Distinctive stone tools reveal Siberian Neanderthals originated in eastern Europe
Neanderthals once inhabited Eurasia, but the geographical origin and time of arrival of the easternmost populations in southern Siberia remain open questions. Distinctive stone tools found at Chagyrskaya Cave reveal at least two separate dispersals of Neanderthals into this region, with the most recent incursion about 60,000 years ago originating in eastern Europe—a journey of more than 3,000 km.
Fossils of Neanderthals were first discovered in western Europe in the mid-nineteenth century. Since then, the behaviours and activities of our closest evolutionary cousins, the regions of the world that they inhabited, and their evolutionary history have been the subject of much scientific enquiry and public fascination. The first Neanderthal DNA sequences were published in 1997. Ten years later, Neanderthal DNA was extracted from fossils found at Okladnikov Cave in the Altai Mountains of southern Siberia—the easternmost outpost of their currently known geographical range—revealing genetic links with Neanderthals in Europe and western Asia.
Archaeological support for these ancient connections has been elusive. Artefacts made by Neanderthals are widespread across Eurasia and are commonly referred to as Mousterian or Middle Palaeolithic. However, some sites in central and eastern Europe contain a distinctive type of Middle Palaeolithic toolkit, known as the Micoquian. Together with our colleagues, we recently reported that strikingly similar stone tools are also present in southern Siberia—more than 3,000 km to the east of the Micoquian heartland.
We examined the large assemblage of stone tools excavated at Chagyrskaya Cave, located 85 km west of Okladnikov Cave and slightly further from Denisova Cave, where Neanderthals mated with another group of archaic humans—dubbed the Denisovans—about 100,000 years ago. Since excavations at Chagyrskaya Cave began in 2007, almost 74 Neanderthal fossils—the most of any site in southern Siberia—and 90,000 stone tools have been retrieved, as well as numerous bone tools and a variety of animal and plant remains. The bones of bison and horse are especially abundant, some bearing cut-marks from the stone tools used to butcher their carcasses.
We used a method known as optical dating to establish when Neanderthals occupied this cave. More than 25,000 individual sand-sized grains of potassium-rich feldspar were measured to determine the time of deposition of the cave sediments and, by association, the artefacts and fossils that they contained. The deposits accumulated sometime between 59,000 and 49,000 years ago when the climate was cold and dry.
We scrutinised the cave sediments under the microscope to tease out the processes that deposited them originally and transformed them over the subsequent millennia. We also examined the sediments and the animal and plant remains for clues to the environmental conditions experienced by the Neanderthal inhabitants. These analyses showed that the deepest archaeological levels have remained undisturbed since deposition and that the Neanderthals lived in a treeless environment, hunting bison and horse on the steppe or tundra-steppe landscape.
The link between the Chagyrskaya Neanderthals and Micoquian toolmakers in Europe was made from a detailed technological and typological analysis of more than 3,000 stone tools recovered from the intact archaeological levels. Using a variety of statistical techniques, including three-dimensional geometric morphometric shape analysis, we found that these artefacts closely resemble Micoquian assemblages from sites in central and eastern Europe, particularly the Crimea and the northern Caucasus.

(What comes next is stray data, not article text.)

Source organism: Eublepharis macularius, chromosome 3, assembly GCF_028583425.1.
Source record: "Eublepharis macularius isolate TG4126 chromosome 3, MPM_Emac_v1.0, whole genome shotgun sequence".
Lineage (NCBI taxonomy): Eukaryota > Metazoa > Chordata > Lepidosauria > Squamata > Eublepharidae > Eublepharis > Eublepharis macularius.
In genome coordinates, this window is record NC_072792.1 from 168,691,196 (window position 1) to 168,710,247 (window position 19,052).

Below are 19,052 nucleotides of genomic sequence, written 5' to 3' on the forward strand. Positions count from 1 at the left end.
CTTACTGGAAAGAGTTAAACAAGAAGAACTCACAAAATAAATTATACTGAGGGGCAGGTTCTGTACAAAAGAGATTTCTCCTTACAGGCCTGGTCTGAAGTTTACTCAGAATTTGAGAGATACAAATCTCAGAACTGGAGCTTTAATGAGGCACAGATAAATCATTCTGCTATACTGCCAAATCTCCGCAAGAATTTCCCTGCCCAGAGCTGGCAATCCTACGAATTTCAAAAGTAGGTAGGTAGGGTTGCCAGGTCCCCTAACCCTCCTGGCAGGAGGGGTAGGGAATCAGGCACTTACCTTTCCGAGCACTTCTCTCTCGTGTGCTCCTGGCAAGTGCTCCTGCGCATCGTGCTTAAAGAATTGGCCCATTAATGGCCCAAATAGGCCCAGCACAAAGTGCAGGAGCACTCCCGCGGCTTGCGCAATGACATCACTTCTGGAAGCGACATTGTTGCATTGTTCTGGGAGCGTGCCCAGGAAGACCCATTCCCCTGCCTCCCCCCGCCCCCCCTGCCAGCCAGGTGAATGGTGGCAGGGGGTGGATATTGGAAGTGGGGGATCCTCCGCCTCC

Micoquian toolkits include distinctive bifaces—artefacts made by removing flakes from both sides—used as meat knives by Neanderthal hunters. These bifacial tools are asymmetrical in shape, with sharp cutting edges and a pronounced tip opposite a thick base. Micoquian-like tools are known from only one other site in southern Siberia—Okladnikov Cave—but its assemblage is too small for a rigorous statistical analysis.
Denisova Cave records Neanderthal settlement between 200,000 and 100,000 years ago but lacks any younger fossil or sedimentary DNA evidence of Neanderthals. So the existence of Micoquian artefacts and Neanderthal remains at Chagyrskaya Cave 40 to 50 millennia later suggests that Neanderthals spread eastwards from Europe into southern Siberia at least twice. The first wave reached this region more than 100,000 years ago, with a later wave arriving about 60,000 years ago. DNA studies of Neanderthal remains from Chagyrskaya and Okladnikov Caves also show that they have closer genetic ties to European Neanderthals than to a Neanderthal from Denisova Cave.
What routes did the Chagyrskaya Neanderthals take to reach southern Siberia from their ancestral homeland in eastern Europe? They could have trekked north and east around the Caspian Sea, which was greatly reduced in size during the cold and dry conditions that prevailed after 70,000 years ago. Their epic journey is a rare example of a long-distance, intercontinental dispersal by Palaeolithic people carrying a distinctive toolkit, and it highlights the value of combining archaeological and genetic evidence to shed light on ancient population movements.
Kolobova K, Roberts R, Chabai V et al. Archaeological evidence for two separate dispersals of Neanderthals into southern Siberia. Proceedings of the National Academy of Sciences. 2020;117(6):2879-2885.
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